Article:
Sunday, October 4, 2015

Agile Program Management: The Simplest Lesson

Program Managing a Large-Scale Distributed Agile Program involves several challenges such as team structuring, team induction, training, delivering in short-iterations, team retention and attrition management, system architecture, dependency management, risk management, software testing and automation and so on.  I am writing this post based on a large-scale distributed Agile program we undertook with more than 300 team members across two time zones with involving multiple business critical projects.   The objective of this post is to share experiential knowledge on managing large-scale distributed agile programs and present one of the simplest lessons. This is not it. I will be sharing many more lessons in my subsequent posts.
Program Management involves a higher degree of challenge and complexity as compared to Project Management.  This is because you need to cover multiple projects involving different lifecycles, pricing models, stakeholders, integration requirements, and dependencies. Of course, there are numerous other elements that add to this list.  When we move up from the role of a Project Manager or Scrum Master (in Agile world) to play the role of a Program Manager, we see program management as a role that involves managing more than one project and we stop there. We ignore the need to understand the possibilities of different technologies, stakeholders, regulatory needs, integration challenges and so on.  With over simplification we tend to ignore all the important aspects and eventually it hurts.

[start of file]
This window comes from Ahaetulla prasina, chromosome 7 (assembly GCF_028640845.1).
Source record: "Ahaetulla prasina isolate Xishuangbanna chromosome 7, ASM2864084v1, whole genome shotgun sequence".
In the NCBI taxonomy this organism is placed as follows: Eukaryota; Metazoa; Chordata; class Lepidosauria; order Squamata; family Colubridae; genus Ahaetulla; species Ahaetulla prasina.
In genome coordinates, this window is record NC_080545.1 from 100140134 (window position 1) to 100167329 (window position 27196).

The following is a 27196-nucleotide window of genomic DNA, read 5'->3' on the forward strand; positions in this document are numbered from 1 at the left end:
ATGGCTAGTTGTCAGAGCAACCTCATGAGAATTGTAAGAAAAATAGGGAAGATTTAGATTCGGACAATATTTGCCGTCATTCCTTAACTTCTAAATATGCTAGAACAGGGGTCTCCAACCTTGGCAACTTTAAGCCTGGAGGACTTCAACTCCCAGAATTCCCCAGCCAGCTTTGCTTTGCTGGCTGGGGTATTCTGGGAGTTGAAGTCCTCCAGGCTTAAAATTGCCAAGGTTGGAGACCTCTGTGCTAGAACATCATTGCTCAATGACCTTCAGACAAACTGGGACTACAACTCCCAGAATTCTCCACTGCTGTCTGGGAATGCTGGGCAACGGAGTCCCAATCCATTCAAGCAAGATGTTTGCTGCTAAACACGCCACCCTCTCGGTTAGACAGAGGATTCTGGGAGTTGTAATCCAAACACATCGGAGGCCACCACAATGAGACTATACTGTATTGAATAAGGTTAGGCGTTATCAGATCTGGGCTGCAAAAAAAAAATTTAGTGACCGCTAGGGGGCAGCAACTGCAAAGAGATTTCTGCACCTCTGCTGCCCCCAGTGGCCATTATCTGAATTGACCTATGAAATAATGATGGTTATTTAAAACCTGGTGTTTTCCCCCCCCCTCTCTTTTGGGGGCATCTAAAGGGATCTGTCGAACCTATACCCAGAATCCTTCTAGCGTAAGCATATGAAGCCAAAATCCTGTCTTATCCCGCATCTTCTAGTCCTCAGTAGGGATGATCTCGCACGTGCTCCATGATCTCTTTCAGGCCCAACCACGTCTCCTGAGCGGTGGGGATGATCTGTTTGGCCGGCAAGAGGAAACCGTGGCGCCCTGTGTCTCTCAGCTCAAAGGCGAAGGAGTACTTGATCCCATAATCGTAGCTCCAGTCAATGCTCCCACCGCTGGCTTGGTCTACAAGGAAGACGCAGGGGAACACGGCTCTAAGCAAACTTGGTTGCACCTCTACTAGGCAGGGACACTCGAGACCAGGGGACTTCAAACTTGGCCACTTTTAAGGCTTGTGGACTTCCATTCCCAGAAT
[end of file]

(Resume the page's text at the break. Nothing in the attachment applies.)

So, what is the simplest lesson that we need to know? Here it goes.
“Not all projects are the same. What worked in one project need not apply or work in another project.”
Obviously! We all know that.  However, how many times have we seen program managers as well as experienced project managers establishing a set of rigid rules or expectations on projects or labeling projects based on technology or lifecycle or something else? Here is an example.  Once, a program manager started opining that all agile projects must start doing Test Driven Development from the beginning.  Later, she mandated it.  It did not work because in some projects teams were getting ready to do automated unit tests right before jumping in to TDD. In some other projects teams were finding it tough to implement TDD because those projects involved data migration and the development activities were not mature enough to bring in TDD.
Let me present you with another example. Years ago, I came across a program manager who was very fond of three metrics - Schedule Variance, Effort Variance and Defect Density.  She ran program management meetings by looking at these three metrics. She wanted these three for projects of all sorts. It did not work because there were projects following iterative cycle. There were projects following Scrum and there were maintenance projects running in Kanban mode.
Well, is this simple lesson specific to Agile Program Management? No. It can be applied in Program Management in general.  Let me give you another example.  I had a Program Manager who used to manage multiple projects and most of them were following Scrum. Some of them were large-scale projects.  She recommended the same style, intensity and schedule of coaching – I mean Agile Coaching, for all Agile projects that would get added under her program no matter what.  She was ignoring the need to understand the needs of the project well and custom fit a coaching solution.  When an Agile Coach suggested this to her, she did not take it on the face of it. It took us some time to sell the idea.
“It worked in my previous project. It must work here as well.”  This is a typical Project Management mind block.  Many rookie project manager jump on to their second project with this belief. They bang their heads before they learn the hard lesson. And that is of course the simplest lesson.
Be open minded, listen to ideas, think logically and collaborate with your project managers. That is one way to keep remembering this simplest lesson and avoid fundamental mistakes.
Do you relate this simplest lesson to your experience or an incident happened at work? Please feel free to discuss. In my next post, I will continue with the next lesson.